Major Building Defect or Minor Building Defect
Whats the difference and how can it help identify defective building work??
According to the Home Building Act:
“major defect” means:
(a) a defect in a major element of a building that is attributable to defective design, defective or faulty workmanship, defective materials, or a failure to comply with the structural performance requirements of the National Construction Code (or any combination of these), and that causes, or is likely to cause:
(i) the inability to inhabit or use the building (or part of the building) for its intended purpose, or
(ii) the destruction of the building or any part of the building, or
(iii) a threat of collapse of the building or any part of the building, or
(b) a defect of a kind that is prescribed by the regulations as a major defect.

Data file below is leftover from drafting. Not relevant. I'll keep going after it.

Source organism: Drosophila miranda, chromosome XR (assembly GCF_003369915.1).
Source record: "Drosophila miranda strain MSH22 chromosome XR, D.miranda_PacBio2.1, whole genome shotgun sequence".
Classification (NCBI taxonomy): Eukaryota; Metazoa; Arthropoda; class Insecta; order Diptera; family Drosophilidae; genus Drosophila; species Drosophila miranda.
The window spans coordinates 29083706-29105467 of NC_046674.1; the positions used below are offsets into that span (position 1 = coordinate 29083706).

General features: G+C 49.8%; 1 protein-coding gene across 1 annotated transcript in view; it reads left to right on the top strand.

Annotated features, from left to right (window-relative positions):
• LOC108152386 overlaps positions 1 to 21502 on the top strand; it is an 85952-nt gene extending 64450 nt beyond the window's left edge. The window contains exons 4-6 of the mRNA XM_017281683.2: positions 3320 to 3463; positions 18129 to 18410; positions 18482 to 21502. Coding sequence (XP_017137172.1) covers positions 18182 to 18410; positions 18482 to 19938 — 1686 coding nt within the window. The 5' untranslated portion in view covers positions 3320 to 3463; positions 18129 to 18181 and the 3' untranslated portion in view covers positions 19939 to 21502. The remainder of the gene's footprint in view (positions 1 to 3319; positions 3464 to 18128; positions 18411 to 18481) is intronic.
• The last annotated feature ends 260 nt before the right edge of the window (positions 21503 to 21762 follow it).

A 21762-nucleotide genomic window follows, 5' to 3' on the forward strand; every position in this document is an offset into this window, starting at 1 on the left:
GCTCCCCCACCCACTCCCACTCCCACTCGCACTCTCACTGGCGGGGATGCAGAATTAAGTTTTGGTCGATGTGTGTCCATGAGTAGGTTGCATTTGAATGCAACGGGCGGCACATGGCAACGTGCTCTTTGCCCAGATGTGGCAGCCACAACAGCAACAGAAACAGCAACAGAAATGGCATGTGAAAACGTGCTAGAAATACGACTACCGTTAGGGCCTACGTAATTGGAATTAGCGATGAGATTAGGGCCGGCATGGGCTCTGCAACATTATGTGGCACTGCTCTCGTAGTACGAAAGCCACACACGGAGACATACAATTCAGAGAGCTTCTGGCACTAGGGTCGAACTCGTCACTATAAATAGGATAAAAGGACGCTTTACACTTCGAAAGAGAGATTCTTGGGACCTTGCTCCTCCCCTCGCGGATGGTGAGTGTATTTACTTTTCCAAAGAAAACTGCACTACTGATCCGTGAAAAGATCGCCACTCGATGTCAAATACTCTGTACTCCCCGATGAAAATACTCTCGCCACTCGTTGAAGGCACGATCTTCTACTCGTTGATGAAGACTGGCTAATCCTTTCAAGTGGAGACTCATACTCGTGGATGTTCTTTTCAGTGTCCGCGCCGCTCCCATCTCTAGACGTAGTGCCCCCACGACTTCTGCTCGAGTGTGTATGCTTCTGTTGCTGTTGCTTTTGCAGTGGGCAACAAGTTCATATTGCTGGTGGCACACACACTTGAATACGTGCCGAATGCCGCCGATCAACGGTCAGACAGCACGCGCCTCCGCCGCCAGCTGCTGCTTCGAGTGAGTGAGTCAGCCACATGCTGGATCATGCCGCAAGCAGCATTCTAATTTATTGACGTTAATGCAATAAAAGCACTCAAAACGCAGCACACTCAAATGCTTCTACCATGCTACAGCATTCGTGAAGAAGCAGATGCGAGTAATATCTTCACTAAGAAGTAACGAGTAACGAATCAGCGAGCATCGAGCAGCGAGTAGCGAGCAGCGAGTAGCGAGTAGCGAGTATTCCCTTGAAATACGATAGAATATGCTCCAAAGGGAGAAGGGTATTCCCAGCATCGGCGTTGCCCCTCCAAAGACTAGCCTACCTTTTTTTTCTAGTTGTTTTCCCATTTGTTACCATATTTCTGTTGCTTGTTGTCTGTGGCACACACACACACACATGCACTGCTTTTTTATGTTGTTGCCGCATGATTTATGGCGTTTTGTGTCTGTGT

“major element” of a building means:
(a) an internal or external load-bearing component of a building that is essential to the stability of the building, or any part of it (including but not limited to foundations and footings, floors, walls, roofs, columns and beams), or
(b) a fire safety system, or
(c) waterproofing, or
(d) any other element that is prescribed by the regulations as a major element of a building.
Minor Defects are those which do not affect a major element of the building and generally pertain to cabinetry and painting etc.
New home owners should be aware that the painting of some surfaces such as a structural post or beam protects the building component from corrosion (and structural degradation) therefore not all painting is considered minor.
So your new home building work is protected by legislation which states what the builder is responsible to rectify and for how long.
Major defects are covered for a minimum of 6 years after PCI.
Minor Defects — for 120 days after Practical Completion Inspection